Strong muscles in your lower body help you move through your day.

Lower body strength training provides several advantages.

1. Helps reduce muscles loss that naturally occurs with aging. You lose between 3-5% of your muscle mass each decade after the age of 30. Muscle loss can nearly be halted with strength training.

2. Allows you to complete activities of daily living. Things like picking up a box off the ground, getting in and out of a chair, getting up off the floor, and climbing into your truck all require lower body strength. Working the muscles in lower body will ensure you will be able to function well into old age.

3. Provides a longer and healthier life. A study in the American Journal of Medicine found that people who strength train are less likely to die from all causes.

4. Increases your fitness and improves workouts. Set a few fitness goals, and lower body strength training will help you reach those goals.

If you are just beginning strength exercises for your legs, start with just your bodyweight or very light weights. Target 8-12 repetitions (reps) for each exercise. Work up to 3 sets. If 12 reps is easy, it’s time to increase the resistance. Some exercises are “push” while others are “pull”. A squat is a push and a deadlift is a pull. These are intuitive and functional for how you live your life. Work opposing muscles groups at the same time, like quadriceps and hamstrings.

Start with a basic strength training for your lower body. Muscles groups to work include legs, gluteals (butt), and hips. As you master this program, you can vary the exercises, intensity, and frequency. Start slowly, possibly using your body weight and completing just one set. Include squats, deadlift, lunges, step-ups, band walks, bridges, toe taps and calf raises.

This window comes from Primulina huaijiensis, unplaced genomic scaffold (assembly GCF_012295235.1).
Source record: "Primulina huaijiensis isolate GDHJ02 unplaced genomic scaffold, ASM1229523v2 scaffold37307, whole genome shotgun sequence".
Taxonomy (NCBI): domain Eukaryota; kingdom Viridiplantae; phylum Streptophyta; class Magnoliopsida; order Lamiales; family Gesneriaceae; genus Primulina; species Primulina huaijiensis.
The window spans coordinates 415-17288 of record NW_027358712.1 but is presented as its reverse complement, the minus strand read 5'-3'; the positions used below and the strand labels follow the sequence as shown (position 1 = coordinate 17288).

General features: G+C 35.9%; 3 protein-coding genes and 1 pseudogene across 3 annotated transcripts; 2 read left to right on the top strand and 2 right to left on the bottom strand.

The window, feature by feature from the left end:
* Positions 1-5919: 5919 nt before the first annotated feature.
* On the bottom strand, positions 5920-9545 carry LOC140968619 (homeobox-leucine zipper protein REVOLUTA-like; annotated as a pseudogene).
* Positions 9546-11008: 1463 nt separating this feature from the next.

Squat: stand feet facing forward, hips distance apart,

hinge at your hips sending butt back, keep back flat bend at knees until your legs are parallel to the ground (or less if your range of motion is limited),push through heels, and tighten core as you rise to stand

Deadlift: stand feet facing forward, hips distance apart, slight bend in knees, with a flat back, lower your upper body down until hands are mid-shin, raise back up using hamstrings and glutes, progression hold a dumbbell in each hand

Lunge: stand feet hips distance apart, step left foot back, bend both knees, keeping front knee inline with ankle, straighten legs to stand, repeat 8 times then switch legs, progression step back with each repetition

Side lunge: take a big step out to the side, feet facing forward, hinge at hips and send butt back, bend right knee, straighten leg and rise to stand, repeat 8 times on each leg, progression hold dumbbell at collarbone

Step up: step up onto your truck step with you right leg, bring the left leg up, lower back down with your left leg. Maintain an upright posture. Repeat, then switch sides. You can do this exercise sideways too.

Band walk: place a band above knees, slight bend in knees, maintaining an upright posture, step back and forth, keeping tension in the band, complete 16 steps, progression use a tighter band and walk one direction 30-60 seconds

Glute bridge: from supine position on floor, knees bent, weight in heels, raise hips up off the floor, squeeze glutes and hamstrings at the top, pause, lower down, repeat 8 times. Progressions including add a band above your knees, or holding a weight at hips. Bridge marches work each side.

Toe taps: sit with an upright posture, keep your heel grounded, tap toes 20 times, repeat on the other side

Calf raises: lean against truck for balance and raise up onto your toes, hold, release back down, progress to single leg calf raises

It’s never too late to start strength training. You can prevent muscle loss and ensure you will be active for your lifetime.

by Christy Coughlin

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